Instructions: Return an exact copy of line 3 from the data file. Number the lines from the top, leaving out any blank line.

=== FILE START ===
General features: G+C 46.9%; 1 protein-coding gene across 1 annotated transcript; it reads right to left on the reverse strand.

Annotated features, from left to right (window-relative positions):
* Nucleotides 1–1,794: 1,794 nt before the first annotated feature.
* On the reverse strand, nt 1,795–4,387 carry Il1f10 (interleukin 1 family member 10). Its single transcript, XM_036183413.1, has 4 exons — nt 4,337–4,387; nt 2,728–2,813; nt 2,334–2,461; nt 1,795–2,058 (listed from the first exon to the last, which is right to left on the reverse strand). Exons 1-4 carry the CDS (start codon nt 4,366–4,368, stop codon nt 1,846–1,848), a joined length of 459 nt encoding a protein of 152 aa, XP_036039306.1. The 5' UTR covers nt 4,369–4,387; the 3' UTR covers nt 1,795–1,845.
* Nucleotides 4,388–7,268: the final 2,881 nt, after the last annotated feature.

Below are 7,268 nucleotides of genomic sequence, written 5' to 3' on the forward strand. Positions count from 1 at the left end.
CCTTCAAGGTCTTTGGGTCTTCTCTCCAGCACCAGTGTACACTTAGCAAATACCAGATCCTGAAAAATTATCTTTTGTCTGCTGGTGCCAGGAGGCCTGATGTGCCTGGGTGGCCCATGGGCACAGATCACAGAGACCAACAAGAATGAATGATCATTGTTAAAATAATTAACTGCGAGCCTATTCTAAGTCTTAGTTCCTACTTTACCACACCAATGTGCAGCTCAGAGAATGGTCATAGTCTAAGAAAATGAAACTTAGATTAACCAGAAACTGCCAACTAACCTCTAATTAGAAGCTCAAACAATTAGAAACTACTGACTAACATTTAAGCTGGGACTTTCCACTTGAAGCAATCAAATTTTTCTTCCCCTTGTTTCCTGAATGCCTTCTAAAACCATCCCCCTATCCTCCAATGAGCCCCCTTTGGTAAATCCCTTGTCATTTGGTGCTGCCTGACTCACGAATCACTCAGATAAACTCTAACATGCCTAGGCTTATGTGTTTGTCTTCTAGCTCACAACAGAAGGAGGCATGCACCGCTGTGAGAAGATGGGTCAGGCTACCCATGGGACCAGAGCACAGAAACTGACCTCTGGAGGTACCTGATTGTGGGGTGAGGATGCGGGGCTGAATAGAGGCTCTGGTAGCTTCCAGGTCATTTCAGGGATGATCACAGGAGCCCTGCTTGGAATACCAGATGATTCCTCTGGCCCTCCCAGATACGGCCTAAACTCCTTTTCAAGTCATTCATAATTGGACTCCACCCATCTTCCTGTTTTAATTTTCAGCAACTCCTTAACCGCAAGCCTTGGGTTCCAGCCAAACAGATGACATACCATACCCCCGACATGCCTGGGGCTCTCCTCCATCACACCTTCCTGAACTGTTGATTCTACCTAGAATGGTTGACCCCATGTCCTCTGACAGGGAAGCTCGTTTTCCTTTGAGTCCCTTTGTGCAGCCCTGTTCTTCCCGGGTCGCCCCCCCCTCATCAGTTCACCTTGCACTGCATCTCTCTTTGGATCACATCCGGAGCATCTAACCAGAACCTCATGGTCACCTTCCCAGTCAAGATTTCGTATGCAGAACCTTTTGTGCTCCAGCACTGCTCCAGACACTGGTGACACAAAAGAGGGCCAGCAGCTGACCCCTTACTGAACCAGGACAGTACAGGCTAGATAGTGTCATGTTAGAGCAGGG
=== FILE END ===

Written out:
* Nucleotides 1–1,794: 1,794 nt before the first annotated feature.